The outlook: Canon's long-, long-, long-awaited entry into the mirrorless interchangeable camera market is finally almost here. And though it seems a bit expensive for what it offers and lacking in really novel or compelling capabilities compared to competitors, the curiosity factor is off the charts.
The outlook: Panasonic's LX series of enthusiast-targeted compact cameras has a lot of die-hard fans, and the latest update brings some enhancements to the lens -- it's faster and potentially sharper -- possibly better video, and the company's fast autofocus system. While it's got a fierce competitor in the Sony Cyber-shot DSC-RX100, it's also significantly cheaper.
The outlook: Ever since the P5000, Nikon's large enthusiast compact camera series has been struggling to deliver the whole package, and tends to reinvent itself more frequently than usual. The P7700 sounds like it's taking a few steps forward and a few steps back: a better lens, articulated (rather than tilting) display, true HD video capture, updated design and presumably better performance than the P7100, while at the same time switching to a more consumery BSI sensor and dropping the optical viewfinder. It'll be interesting to see if this is finally the winning combination.
The outlook: With a new sensor and redesigned autofocus system that combines phase-detection and contrast technologies; built-in Wi-Fi with support for downloadable apps via Sony's Play Memories service; and some new physical controls to reduce reliance on the somewhat cumbersome NEX menu but with a few additions to its touch-screen repertoire, this really is a major upgrade over its predecessor the NEX-5N.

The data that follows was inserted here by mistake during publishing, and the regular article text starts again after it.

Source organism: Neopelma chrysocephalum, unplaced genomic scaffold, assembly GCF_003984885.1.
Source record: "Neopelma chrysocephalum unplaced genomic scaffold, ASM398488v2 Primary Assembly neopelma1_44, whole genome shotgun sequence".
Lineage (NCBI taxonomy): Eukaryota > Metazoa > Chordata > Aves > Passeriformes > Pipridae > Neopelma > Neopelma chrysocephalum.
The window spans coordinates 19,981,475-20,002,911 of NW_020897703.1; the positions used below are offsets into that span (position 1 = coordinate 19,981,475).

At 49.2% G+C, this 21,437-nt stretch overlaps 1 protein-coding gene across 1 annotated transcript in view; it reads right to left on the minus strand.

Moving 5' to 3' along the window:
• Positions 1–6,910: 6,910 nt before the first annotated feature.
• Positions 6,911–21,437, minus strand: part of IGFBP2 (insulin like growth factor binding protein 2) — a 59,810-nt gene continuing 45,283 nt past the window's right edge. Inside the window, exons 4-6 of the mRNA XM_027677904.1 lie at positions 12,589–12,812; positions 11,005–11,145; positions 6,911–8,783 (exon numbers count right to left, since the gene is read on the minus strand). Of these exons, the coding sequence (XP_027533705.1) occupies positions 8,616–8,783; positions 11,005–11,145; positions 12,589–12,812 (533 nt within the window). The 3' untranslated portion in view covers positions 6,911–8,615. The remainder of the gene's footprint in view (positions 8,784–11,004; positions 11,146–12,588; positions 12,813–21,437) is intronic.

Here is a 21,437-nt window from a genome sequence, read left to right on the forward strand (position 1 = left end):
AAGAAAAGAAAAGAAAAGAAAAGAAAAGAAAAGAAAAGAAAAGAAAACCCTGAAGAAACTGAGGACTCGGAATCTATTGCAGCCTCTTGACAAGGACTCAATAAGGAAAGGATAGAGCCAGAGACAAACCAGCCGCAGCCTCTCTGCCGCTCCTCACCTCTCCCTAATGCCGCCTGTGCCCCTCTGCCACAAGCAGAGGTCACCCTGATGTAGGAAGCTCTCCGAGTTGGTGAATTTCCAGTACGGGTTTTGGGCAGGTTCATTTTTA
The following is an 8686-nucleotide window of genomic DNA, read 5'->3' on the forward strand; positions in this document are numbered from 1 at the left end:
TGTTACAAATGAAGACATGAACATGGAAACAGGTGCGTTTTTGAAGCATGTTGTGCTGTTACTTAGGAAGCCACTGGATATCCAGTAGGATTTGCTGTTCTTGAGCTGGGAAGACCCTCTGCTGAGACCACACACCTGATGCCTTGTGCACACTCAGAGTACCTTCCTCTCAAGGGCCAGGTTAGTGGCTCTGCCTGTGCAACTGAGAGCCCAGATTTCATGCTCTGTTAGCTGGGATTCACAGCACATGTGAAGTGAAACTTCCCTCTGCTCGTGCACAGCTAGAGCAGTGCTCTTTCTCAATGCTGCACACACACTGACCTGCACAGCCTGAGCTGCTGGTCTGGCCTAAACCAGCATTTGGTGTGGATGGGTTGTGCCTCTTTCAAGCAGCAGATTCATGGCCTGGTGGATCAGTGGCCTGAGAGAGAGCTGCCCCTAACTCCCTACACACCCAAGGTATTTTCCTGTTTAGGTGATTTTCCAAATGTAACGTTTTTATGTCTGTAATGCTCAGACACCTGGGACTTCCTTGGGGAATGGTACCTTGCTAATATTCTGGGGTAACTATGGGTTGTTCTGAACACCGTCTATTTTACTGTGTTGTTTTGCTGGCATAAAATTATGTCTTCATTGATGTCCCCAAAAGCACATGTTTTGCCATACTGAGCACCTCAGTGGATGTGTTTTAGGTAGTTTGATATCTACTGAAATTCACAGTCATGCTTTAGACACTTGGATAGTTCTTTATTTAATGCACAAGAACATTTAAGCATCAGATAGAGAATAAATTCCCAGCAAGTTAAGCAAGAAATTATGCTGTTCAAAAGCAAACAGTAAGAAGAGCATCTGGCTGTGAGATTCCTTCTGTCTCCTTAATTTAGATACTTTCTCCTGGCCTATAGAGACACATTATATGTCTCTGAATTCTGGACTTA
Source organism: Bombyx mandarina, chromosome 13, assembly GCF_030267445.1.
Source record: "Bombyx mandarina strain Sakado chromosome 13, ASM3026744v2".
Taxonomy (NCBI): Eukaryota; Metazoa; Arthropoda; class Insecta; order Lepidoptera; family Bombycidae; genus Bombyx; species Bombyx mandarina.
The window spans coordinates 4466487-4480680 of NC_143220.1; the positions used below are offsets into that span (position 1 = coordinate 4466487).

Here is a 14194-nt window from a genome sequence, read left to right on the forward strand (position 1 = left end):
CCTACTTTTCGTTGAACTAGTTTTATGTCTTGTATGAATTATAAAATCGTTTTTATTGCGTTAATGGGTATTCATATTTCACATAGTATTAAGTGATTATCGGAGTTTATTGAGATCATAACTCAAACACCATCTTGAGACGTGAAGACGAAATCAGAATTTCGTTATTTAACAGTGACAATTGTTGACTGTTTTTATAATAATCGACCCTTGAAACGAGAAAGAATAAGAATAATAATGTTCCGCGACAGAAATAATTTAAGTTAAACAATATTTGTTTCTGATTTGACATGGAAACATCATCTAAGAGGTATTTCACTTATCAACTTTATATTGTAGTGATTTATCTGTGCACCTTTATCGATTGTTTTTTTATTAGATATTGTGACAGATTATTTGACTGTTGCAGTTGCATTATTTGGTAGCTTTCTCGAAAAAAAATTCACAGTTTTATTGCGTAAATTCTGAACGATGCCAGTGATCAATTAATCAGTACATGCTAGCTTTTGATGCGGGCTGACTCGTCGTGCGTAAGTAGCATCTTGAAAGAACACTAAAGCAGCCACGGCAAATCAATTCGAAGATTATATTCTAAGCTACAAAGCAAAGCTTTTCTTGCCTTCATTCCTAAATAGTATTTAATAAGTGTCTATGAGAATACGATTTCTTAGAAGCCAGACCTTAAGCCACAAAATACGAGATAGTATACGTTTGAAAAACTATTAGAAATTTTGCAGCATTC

The outlook: The S800c is the first attempt at an Android-based camera from a major manufacturer (though Samsung wasn't far behind). For anyone who ever wished they could have the power of all their smartphone apps in a camera with a zoom lens, optical image stabilization, and (slightly) larger sensor, well, here you go.
The outlook: For the FZ200, it's not the length of the lens that matters -- it's the width of its aperture. Unlike other megazoom cameras that let in significantly less light as you zoom in, the FZ200 can stay at a bright f2.8 aperture, meaning you won't always need high ISO settings that introduce noise and softness, something no competing model can claim.
The outlook:For $100 less than Canon's top megazoom, the 35x zoom PowerShot SX40 HS, the SX500 IS gets you a 30x f3.4-5.8 24-720mm lens, a fixed 3-inch 460K-dot resolution, and a 16-megapixel CCD sensor. It's definitely a step down from the SX40, but Canon claims faster autofocus speed and less shutter lag and, if it's like most other PowerShots, its photo quality will be excellent for its class.